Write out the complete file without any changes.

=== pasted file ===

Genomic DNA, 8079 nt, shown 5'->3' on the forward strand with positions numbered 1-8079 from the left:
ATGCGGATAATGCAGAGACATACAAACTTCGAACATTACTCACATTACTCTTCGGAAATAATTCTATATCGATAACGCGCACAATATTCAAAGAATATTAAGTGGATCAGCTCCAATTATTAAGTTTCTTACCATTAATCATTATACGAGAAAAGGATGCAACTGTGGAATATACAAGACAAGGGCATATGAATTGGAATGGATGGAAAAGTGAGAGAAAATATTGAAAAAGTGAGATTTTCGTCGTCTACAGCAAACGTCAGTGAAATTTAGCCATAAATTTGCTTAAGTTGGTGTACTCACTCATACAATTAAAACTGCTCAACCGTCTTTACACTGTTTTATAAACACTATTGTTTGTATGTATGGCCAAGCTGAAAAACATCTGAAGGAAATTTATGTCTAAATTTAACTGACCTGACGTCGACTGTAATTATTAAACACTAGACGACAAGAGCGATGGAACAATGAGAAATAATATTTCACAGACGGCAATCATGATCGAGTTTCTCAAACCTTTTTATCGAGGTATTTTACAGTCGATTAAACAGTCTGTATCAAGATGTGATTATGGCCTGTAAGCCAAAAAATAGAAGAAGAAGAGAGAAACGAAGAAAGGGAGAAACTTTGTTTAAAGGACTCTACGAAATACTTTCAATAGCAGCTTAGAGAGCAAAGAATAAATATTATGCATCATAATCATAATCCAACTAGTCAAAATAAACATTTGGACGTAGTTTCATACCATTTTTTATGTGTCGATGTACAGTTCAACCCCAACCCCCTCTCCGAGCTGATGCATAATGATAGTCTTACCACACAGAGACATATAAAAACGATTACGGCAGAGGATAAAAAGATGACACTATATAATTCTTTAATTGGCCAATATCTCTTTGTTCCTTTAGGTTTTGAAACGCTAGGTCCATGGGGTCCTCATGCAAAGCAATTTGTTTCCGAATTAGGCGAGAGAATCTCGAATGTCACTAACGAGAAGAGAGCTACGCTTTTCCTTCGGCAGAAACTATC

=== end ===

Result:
Genomic DNA, 8079 nt, shown 5'->3' on the forward strand with positions numbered 1-8079 from the left:
ATGCGGATAATGCAGAGACATACAAACTTCGAACATTACTCACATTACTCTTCGGAAATAATTCTATATCGATAACGCGCACAATATTCAAAGAATATTAAGTGGATCAGCTCCAATTATTAAGTTTCTTACCATTAATCATTATACGAGAAAAGGATGCAACTGTGGAATATACAAGACAAGGGCATATGAATTGGAATGGATGGAAAAGTGAGAGAAAATATTGAAAAAGTGAGATTTTCGTCGTCTACAGCAAACGTCAGTGAAATTTAGCCATAAATTTGCTTAAGTTGGTGTACTCACTCATACAATTAAAACTGCTCAACCGTCTTTACACTGTTTTATAAACACTATTGTTTGTATGTATGGCCAAGCTGAAAAACATCTGAAGGAAATTTATGTCTAAATTTAACTGACCTGACGTCGACTGTAATTATTAAACACTAGACGACAAGAGCGATGGAACAATGAGAAATAATATTTCACAGACGGCAATCATGATCGAGTTTCTCAAACCTTTTTATCGAGGTATTTTACAGTCGATTAAACAGTCTGTATCAAGATGTGATTATGGCCTGTAAGCCAAAAAATAGAAGAAGAAGAGAGAAACGAAGAAAGGGAGAAACTTTGTTTAAAGGACTCTACGAAATACTTTCAATAGCAGCTTAGAGAGCAAAGAATAAATATTATGCATCATAATCATAATCCAACTAGTCAAAATAAACATTTGGACGTAGTTTCATACCATTTTTTATGTGTCGATGTACAGTTCAACCCCAACCCCCTCTCCGAGCTGATGCATAATGATAGTCTTACCACACAGAGACATATAAAAACGATTACGGCAGAGGATAAAAAGATGACACTATATAATTCTTTAATTGGCCAATATCTCTTTGTTCCTTTAGGTTTTGAAACGCTAGGTCCATGGGGTCCTCATGCAAAGCAATTTGTTTCCGAATTAGGCGAGAGAATCTCGAATGTCACTAACGAGAAGAGAGCTACGCTTTTCCTTCGGCAGAAACTATC